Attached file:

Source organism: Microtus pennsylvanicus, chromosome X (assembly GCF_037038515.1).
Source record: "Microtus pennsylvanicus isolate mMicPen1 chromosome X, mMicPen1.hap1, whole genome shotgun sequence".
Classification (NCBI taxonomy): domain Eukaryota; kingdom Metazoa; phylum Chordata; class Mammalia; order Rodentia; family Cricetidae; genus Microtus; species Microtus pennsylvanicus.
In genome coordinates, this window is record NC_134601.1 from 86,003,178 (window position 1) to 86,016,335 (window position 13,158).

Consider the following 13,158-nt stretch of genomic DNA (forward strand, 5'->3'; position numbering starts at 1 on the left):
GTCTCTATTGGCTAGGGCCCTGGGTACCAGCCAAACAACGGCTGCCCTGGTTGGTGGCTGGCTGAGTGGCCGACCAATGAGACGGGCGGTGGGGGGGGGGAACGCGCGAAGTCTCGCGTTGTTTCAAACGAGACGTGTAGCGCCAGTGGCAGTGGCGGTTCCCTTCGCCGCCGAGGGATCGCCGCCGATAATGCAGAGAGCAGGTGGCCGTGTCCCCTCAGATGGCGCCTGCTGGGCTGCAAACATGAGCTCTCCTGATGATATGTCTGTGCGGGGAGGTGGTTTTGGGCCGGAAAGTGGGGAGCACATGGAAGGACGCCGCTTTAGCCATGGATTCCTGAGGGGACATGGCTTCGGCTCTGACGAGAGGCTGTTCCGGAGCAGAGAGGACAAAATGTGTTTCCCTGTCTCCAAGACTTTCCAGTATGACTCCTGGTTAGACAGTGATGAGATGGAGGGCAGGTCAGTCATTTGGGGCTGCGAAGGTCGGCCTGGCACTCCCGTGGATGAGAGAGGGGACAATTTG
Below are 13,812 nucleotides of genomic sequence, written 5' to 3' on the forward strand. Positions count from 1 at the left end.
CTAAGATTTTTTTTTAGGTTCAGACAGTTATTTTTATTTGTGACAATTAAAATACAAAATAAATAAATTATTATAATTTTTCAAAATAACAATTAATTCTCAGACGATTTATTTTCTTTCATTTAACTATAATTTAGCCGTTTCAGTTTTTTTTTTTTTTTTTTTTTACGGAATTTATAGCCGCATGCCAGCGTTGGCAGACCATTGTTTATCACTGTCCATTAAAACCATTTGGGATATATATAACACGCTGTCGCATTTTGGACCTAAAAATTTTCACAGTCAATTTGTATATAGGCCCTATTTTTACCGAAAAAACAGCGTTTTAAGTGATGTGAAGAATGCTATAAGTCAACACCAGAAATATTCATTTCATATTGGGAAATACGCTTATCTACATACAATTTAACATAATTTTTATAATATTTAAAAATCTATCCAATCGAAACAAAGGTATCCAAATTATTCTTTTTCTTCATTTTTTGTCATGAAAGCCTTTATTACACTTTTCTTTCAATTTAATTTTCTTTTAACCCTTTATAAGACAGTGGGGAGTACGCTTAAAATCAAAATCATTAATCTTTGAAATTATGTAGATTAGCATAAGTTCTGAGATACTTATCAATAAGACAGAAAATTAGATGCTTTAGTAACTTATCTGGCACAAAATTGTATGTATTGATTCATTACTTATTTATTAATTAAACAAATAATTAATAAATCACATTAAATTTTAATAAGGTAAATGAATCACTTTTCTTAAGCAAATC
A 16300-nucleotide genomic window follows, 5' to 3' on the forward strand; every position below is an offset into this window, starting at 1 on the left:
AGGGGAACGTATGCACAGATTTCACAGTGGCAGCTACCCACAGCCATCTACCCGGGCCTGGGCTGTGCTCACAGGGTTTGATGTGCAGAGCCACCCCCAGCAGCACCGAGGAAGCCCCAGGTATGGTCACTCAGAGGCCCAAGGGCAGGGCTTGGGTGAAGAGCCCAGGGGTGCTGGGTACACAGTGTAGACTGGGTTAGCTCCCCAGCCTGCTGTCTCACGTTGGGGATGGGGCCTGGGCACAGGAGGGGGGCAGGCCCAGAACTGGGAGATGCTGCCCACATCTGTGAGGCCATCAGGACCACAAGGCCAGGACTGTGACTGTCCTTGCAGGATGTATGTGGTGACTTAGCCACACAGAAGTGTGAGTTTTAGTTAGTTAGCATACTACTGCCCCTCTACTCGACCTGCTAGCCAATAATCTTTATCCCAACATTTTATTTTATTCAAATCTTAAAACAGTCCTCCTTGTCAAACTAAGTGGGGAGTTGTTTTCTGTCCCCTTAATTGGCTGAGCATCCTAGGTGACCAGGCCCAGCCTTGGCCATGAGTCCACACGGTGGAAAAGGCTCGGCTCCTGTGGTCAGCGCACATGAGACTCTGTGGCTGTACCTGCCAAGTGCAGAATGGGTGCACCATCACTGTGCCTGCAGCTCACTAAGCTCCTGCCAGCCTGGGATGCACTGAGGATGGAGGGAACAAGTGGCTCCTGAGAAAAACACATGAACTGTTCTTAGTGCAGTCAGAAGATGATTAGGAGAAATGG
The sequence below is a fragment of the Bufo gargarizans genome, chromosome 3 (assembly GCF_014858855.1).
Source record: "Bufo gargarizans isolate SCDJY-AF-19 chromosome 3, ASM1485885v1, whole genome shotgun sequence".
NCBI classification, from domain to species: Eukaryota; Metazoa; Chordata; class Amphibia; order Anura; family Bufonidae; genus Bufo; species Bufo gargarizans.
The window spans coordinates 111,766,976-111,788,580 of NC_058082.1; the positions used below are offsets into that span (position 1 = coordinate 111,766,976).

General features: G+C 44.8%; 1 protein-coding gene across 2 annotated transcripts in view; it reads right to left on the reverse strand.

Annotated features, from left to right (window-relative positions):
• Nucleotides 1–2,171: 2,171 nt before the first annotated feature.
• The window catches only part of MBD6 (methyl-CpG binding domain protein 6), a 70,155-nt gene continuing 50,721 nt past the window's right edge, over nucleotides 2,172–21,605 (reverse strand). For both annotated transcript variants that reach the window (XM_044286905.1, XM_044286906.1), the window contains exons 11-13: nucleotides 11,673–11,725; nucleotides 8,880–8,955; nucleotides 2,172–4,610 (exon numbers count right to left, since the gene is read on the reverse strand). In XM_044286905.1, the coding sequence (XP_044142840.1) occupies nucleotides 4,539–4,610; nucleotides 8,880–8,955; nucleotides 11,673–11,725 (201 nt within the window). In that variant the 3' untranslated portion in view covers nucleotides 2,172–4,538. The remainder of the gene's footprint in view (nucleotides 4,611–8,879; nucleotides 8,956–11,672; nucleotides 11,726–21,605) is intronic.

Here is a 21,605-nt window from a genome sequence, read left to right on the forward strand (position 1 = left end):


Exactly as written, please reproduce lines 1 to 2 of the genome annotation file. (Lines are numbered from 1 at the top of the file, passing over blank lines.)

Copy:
Source organism: Microtus pennsylvanicus, chromosome X (assembly GCF_037038515.1).
Source record: "Microtus pennsylvanicus isolate mMicPen1 chromosome X, mMicPen1.hap1, whole genome shotgun sequence".